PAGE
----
clinical

history

without

any

information

concerned

with

the

allergen

in

question,

the

skin

test

results

were

scored

as

for

(‘positive

allergies.”

 

buffer,

pH

8.4. After

incubation

for

72 hours

at

25’

C., the

suspension

was washed

with

0.5M

carbonate

buffer

and

incubated

in

O.lM

ethanolamine-OJM

NaHCO,

overnight

at

25”

C.

Finally

the

product

was

washed

with

O.lM

acetate

buffer,

pH

4, followed

by

0.5M

carbonate

buffer,

pH

8.4. The

APC

were

stored

at

+4”

C.

in

O.lM

phosphate

buffer,

pH

7.4, containing

one per

cent

tween

210and

0.2 per

cent

human

serum

albumin.

 

A RAST

experiment

is performed

in the following

way:

Fifty

microliters

of reaginic

serum

is

incubated

at

room

temperature

overnight

with

approximately

500

pg

of

APC.

After

washing,

100

81 of

labeled

anti-IgE,

corresponding

to approximately

60,000

counts

per

minute

(c.p.m.)

is added

 

incubated

as above

and washed.

The

amount

of

radioactivity

bound

to

the

APC

and the mixture is measured

in

a scintillation

detector.

The

c.p.m.

value

obtained

is com-

pared

with

a standard

curve

consisting

of

serial

dilutions

of

a serum

with

a

high

titer

of

reagins

to

birch

allergen.

This

standard

serum

has been

considered

to

contain

1,000 arbitrary

units.

As

little

as

1

to

3 units

 

can

be distinguished

from

the

background

uptake

of

radio-

activity.

For

allergy

diagnosis

it

was possible

to simplify

the quantitative

aspects8

and express

the

RAST

results

on

an

8 score

scale:

less than

3 units

was

regarded

as a negative

reaction,

0;

3

to

5.6 units,

1;

5.7

to

9.9 units,

2;

10

to

29 units,

3;

30

to

99 units,

4;

100 to

299 units,

 

5;

300

to

999 units,

6;

and

more

than

1,000 units,

7. Details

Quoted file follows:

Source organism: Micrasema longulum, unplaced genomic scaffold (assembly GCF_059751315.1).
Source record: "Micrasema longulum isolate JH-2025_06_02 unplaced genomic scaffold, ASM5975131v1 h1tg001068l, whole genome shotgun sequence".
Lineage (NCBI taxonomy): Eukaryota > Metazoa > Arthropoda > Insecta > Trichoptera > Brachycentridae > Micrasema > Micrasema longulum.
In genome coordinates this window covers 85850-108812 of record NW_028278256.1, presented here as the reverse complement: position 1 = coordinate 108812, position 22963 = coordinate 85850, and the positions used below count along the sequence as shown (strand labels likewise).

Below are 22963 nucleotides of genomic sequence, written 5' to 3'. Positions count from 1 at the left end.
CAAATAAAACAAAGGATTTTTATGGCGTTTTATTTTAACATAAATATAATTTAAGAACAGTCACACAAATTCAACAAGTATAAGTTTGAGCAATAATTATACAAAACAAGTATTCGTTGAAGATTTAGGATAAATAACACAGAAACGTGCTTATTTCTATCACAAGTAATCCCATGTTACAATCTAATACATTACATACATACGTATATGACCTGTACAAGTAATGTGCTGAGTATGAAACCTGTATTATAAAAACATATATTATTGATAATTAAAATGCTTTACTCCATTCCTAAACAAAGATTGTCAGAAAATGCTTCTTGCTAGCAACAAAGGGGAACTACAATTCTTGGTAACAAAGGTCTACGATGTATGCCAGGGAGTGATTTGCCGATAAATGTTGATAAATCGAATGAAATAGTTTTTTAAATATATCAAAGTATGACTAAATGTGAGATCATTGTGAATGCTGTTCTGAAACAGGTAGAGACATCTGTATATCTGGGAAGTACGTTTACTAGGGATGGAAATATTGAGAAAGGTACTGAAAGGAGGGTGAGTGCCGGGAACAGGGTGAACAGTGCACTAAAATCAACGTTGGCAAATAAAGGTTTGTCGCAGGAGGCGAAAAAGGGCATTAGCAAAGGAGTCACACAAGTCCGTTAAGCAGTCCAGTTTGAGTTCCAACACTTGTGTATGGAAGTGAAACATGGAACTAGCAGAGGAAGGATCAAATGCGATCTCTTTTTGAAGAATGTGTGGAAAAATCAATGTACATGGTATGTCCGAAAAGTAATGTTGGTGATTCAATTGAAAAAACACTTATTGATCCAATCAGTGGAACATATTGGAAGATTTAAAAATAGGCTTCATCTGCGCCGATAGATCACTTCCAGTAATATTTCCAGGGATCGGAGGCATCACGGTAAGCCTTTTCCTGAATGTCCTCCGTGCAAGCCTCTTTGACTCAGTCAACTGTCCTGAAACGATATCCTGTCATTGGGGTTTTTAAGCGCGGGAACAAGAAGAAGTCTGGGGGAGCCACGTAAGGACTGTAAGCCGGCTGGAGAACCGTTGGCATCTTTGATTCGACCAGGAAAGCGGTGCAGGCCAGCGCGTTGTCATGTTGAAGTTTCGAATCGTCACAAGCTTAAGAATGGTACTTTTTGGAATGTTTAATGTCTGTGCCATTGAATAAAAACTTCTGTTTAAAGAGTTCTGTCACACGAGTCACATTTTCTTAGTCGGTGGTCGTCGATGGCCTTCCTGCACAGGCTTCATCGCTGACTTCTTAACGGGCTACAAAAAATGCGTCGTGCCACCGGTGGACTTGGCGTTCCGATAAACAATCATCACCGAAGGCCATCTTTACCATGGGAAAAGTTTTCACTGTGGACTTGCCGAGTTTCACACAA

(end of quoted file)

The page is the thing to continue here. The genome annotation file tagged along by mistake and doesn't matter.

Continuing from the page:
are

given

elsewhere.9

 

Tho

sera

studied

were

all

collected

before

provocation

tests

and

hyposensitization

treat-

ment.

They

were

analyzed,

diluted

1:2,

against

all

five

APC.

 

When

positive

(more

than

3

units),

 

they

were

retested,

if

possible,

in

two

dilutions

in

order

to

ascertain

the

parallelism

VOLUME

NUMBER 3

48

Radioallergosorbent

test

137

with

the

standard

curve.

In

the

case of

a high

titer

of

blocking

antibodies,

such a parallelism

is

not

obtained.3

The

RAST

score

given

represents

the mean

of

the two

analyses.

 

The

standard

error

of

the method

is about

20 per

cent.

 
 

In

the

present

study

RAST

was

considered

to

be positive

at

a score

of

3

or

more

and

negative

at

a

score

of

one

or

less.

Diagnostic

evidence

was

postulated

to

bc

present

for

allergy

when

the

total

score

sum for

case history

plus

skin

tests

was

5

or

more

points,

and

it

was

postulated

to

be lacking

 

(no

allergy)

when

thr

sum was

two

points

or

less.

Diagnostic.

evidence

was

postulated

 

also

to

be present

when

the

score

for

case history

plus

skin

test

plus

BAST

totallcd

 

+7

or

more,

and

no

allergy

diagnosis

 

was

postulated

to

bc established

if

the

total

sum was plus

two

or less.

The

postulations

were

tested

against

the results

of

the provo~:~

tion

tests.

 

RESULTS

The clinical

22; birch

dust,

of these patients

allergies

pollen,

were distributed

as follows:

cod, 11;

horse, 22;

house

The sera

(67 per

7; and timothy

a RAST

pollen,

score of 3 or more in 53 instances

17 patients,

respectively.

reacted with

cent).

In

the

64 instances

of no clinical

allergy

to

the

five

allergens,

the sera

reacted

in

RAST

with

one point

or

less in

52 cases (81

per

cent)

(Table

IV).

When

3 was chosen as the lower

diagnostic

limit

for

allergy

and

+l

was chosen

as the

upper

diagnostic

limit

for

no allergy,

an over-all

correlation

between the

clinical

diagnosis

and

RAST

was established

in

73 per

cent

of

all

cases. The

best correlations

were found

between negative

RAST

and no allergy

and between

positive

R.AST

and

allergies

in

which

the

clinical

reaction

was provoked

by

rcklativcly

low

concentrations

of

the

particular

allergen

(Table

II).

The

cor-

relation

depended

on

the

type

of allergen,

varying

from

9,3 per

cent

for

fish

allergy

to

59 per

cent

for

allergy

to house dust

(Table

V)

Dependence

on type

of allergen

was also characteristic

for

the reliability

of the clinical

evaluation

and

that

of

RAST

alone

as well

as in

combination.

The information

obtained

by case history

diagnosis, respectively,

by the appropriate